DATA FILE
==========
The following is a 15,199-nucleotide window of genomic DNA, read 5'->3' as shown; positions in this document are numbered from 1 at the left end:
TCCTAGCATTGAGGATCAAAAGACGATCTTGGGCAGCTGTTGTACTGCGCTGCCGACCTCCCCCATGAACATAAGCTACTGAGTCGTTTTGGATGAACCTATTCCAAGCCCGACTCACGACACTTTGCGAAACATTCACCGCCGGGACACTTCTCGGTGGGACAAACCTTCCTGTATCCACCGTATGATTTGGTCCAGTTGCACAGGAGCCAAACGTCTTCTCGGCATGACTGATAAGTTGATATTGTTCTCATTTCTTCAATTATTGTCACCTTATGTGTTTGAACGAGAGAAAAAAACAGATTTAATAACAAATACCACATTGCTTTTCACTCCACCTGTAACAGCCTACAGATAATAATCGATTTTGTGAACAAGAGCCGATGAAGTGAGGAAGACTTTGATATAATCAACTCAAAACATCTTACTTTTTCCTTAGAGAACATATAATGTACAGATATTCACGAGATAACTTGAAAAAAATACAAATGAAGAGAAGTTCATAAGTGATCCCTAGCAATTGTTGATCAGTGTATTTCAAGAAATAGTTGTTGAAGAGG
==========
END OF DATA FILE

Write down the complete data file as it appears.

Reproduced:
The following is a 15,199-nucleotide window of genomic DNA, read 5'->3' as shown; positions in this document are numbered from 1 at the left end:
TCCTAGCATTGAGGATCAAAAGACGATCTTGGGCAGCTGTTGTACTGCGCTGCCGACCTCCCCCATGAACATAAGCTACTGAGTCGTTTTGGATGAACCTATTCCAAGCCCGACTCACGACACTTTGCGAAACATTCACCGCCGGGACACTTCTCGGTGGGACAAACCTTCCTGTATCCACCGTATGATTTGGTCCAGTTGCACAGGAGCCAAACGTCTTCTCGGCATGACTGATAAGTTGATATTGTTCTCATTTCTTCAATTATTGTCACCTTATGTGTTTGAACGAGAGAAAAAAACAGATTTAATAACAAATACCACATTGCTTTTCACTCCACCTGTAACAGCCTACAGATAATAATCGATTTTGTGAACAAGAGCCGATGAAGTGAGGAAGACTTTGATATAATCAACTCAAAACATCTTACTTTTTCCTTAGAGAACATATAATGTACAGATATTCACGAGATAACTTGAAAAAAATACAAATGAAGAGAAGTTCATAAGTGATCCCTAGCAATTGTTGATCAGTGTATTTCAAGAAATAGTTGTTGAAGAGG